The Trump administration will terminate humanitarian immigration visas offered to Haitian refugees.
Reports from Politico indicate that Acting Department of Homeland Security Secretary Elaine Duke was forced to make a decision on the migrants by Thanksgiving Day. After mulling over whether to extend “temporary protected status” permits to Haitians, Duke declined to renew an authorization.
Originally granted “TPS” in the aftermath of a devastating 2010 earthquake, some 59,000 Haitian nationals were legally permitted to settle in the United States.
“Temporary protected status” has been used to resettle peoples in the United States from around the world, often following genocide, war, or natural disaster. Sometimes – in the case of Nicaraguans and Honduras – TPS settlements can last for decades.
But, seven years after the earthquake, Duke says Haitians are ready to return home.
The DHS secretary said she spoke with officials in the United States and the Caribbean island nation before making a decision.
Duke explained her decision, saying that ground conditions in Haiti are no longer so dire as to continue extending a special status to some migrants.
The move to cancel TPS for Haitians means that program beneficiaries will be allowed to remain in the United States up until July 22nd, 2019.
Anyone staying longer could face detention by Immigration and Customs Enforcement, and, eventually, deportation.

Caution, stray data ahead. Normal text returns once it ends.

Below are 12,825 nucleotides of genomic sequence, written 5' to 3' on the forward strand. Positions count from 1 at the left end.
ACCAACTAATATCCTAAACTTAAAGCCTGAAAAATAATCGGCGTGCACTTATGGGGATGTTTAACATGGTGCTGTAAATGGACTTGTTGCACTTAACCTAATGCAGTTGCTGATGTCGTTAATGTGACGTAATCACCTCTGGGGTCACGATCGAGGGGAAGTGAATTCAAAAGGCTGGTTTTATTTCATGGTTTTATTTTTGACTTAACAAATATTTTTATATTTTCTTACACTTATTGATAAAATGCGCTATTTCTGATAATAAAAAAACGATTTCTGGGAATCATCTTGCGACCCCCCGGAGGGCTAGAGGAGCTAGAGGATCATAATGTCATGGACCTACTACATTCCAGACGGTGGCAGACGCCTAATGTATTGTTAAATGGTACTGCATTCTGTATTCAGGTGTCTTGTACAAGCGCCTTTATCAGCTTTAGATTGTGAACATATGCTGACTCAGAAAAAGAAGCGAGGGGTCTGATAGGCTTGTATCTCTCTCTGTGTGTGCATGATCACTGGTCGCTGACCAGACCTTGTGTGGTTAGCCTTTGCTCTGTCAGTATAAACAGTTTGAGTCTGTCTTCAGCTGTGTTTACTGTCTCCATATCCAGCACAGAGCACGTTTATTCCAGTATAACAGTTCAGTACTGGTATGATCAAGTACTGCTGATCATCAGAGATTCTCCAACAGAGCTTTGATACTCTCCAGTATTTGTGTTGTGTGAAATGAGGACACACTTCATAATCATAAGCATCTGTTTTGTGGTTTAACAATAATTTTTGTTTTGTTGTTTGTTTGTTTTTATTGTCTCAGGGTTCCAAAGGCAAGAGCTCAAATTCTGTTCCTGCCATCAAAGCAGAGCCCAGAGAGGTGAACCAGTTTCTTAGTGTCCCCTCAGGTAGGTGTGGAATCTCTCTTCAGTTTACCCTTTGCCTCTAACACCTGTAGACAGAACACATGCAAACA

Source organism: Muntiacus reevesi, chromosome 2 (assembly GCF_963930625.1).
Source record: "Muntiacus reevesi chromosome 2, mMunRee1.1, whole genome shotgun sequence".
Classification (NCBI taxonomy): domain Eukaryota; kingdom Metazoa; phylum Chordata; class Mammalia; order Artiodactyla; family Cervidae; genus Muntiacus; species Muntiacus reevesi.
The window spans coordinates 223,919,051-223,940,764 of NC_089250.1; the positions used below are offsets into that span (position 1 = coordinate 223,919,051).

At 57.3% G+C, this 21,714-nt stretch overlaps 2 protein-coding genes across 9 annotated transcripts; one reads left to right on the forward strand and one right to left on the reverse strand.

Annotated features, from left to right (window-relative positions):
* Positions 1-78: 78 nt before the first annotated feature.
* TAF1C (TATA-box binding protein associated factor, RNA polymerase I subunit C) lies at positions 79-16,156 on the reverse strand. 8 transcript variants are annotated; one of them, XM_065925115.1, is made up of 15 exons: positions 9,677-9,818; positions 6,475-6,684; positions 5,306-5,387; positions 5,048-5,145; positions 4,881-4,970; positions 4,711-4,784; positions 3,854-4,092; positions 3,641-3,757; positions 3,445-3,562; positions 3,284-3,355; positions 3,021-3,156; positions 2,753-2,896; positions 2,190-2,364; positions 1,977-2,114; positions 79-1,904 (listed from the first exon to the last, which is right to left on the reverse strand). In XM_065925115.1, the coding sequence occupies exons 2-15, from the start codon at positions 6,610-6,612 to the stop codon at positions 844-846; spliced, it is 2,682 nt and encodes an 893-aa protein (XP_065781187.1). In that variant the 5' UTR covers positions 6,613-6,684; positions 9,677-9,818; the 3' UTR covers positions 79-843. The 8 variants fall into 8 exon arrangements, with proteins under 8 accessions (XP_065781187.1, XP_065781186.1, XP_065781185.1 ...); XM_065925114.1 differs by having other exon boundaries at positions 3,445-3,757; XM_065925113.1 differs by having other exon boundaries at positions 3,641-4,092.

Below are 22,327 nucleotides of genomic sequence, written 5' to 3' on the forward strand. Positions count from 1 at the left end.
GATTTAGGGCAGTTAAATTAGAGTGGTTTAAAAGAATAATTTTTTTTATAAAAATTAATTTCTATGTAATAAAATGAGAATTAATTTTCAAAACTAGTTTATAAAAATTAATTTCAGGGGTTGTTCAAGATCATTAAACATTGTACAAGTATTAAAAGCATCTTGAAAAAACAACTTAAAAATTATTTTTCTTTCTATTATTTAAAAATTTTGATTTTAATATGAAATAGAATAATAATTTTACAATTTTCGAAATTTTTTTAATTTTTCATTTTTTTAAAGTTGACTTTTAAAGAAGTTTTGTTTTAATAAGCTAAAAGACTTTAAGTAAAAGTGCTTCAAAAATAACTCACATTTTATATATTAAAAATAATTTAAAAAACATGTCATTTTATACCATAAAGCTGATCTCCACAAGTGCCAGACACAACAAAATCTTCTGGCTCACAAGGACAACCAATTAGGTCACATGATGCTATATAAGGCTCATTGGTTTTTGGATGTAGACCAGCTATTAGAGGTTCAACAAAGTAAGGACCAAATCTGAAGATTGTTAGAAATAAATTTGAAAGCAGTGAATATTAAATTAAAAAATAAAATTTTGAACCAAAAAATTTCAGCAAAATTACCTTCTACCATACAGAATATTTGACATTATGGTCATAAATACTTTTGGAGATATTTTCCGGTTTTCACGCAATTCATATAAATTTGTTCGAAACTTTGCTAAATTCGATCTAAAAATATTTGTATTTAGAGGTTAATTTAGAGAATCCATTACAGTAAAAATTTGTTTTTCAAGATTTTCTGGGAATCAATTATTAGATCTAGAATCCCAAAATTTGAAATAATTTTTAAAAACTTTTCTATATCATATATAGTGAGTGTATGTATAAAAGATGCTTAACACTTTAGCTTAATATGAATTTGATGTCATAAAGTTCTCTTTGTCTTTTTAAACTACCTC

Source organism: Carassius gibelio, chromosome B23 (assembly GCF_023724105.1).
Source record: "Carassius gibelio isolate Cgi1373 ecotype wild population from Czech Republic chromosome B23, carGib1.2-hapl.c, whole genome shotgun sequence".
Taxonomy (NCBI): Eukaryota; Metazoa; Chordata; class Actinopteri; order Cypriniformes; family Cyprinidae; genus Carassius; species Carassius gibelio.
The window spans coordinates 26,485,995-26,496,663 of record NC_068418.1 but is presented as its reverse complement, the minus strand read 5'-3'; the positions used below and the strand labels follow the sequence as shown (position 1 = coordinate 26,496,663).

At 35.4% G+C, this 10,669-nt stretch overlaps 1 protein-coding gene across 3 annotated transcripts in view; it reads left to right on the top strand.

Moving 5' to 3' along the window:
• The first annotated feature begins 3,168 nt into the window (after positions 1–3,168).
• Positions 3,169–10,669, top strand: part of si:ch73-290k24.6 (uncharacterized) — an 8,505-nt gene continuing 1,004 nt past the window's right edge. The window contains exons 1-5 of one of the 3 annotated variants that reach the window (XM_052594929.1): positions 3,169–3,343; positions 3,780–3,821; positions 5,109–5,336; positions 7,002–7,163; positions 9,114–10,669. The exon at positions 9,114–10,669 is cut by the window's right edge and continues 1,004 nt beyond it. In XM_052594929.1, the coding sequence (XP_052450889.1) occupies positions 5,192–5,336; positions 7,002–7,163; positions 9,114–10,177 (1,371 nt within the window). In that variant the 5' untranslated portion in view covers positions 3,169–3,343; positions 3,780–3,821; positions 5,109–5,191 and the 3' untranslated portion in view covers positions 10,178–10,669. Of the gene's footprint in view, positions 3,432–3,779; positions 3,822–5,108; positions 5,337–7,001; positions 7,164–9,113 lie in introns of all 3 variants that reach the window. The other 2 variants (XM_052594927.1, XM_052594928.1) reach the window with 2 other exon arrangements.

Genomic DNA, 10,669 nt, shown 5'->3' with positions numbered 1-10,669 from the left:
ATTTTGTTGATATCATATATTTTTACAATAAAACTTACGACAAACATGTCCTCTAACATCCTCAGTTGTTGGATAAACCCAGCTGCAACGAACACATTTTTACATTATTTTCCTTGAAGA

Duke’s statement follows attempts by the administration to revoke the temporary protected status of Nicaraguan nationals and Hondurans, many of whom have been living in the United States since the 1990s.
Officials from each of the three countries – Nicaragua, Honduras, and now, Haiti – have asked the administration to rethink its decision.
Nicaragua and Haiti are the two poorest nations in the Western hemisphere, with governments and immigration agencies ill-equipped to handle an influx of citizens totaling in the tens of thousands each.
However, Duke resisted White House pressure, opting to preserve TPS for some 86,000 Hondurans living in the United States. Simultaneously, she canceled the status for some 5,300 Nicaraguans, giving them until early 2019 to return home.
An unnamed official who spoke to Politico tried explaining the disparity in decision-making.
The source said that DHS officials weren’t able to accurately gauge whether it’d be safe for Honduran nationals to return to their homeland.
Honduras – like the Central American countries of Guatemala and El Salvador – is at the epicenter of a regional gang crisis, which has led the three nations to have some of the highest intentional homicide rates in the world.
Some lawmakers, including Sens. Marco Rubio (R-FL) and Bill Nelson (D-FL), asked Duke and the Department of Homeland Security to grant Haitians another 18-month extension before reconsidering their temporary protected status. Eight other Florida lawmakers who said “the need for a full extension is clear.”
“If TPS is not extended,” wrote Rubio in a Miami Herald op-ed, “Haitians sent home will face dire conditions, including lack of housing, inadequate health services and low prospects for employment.”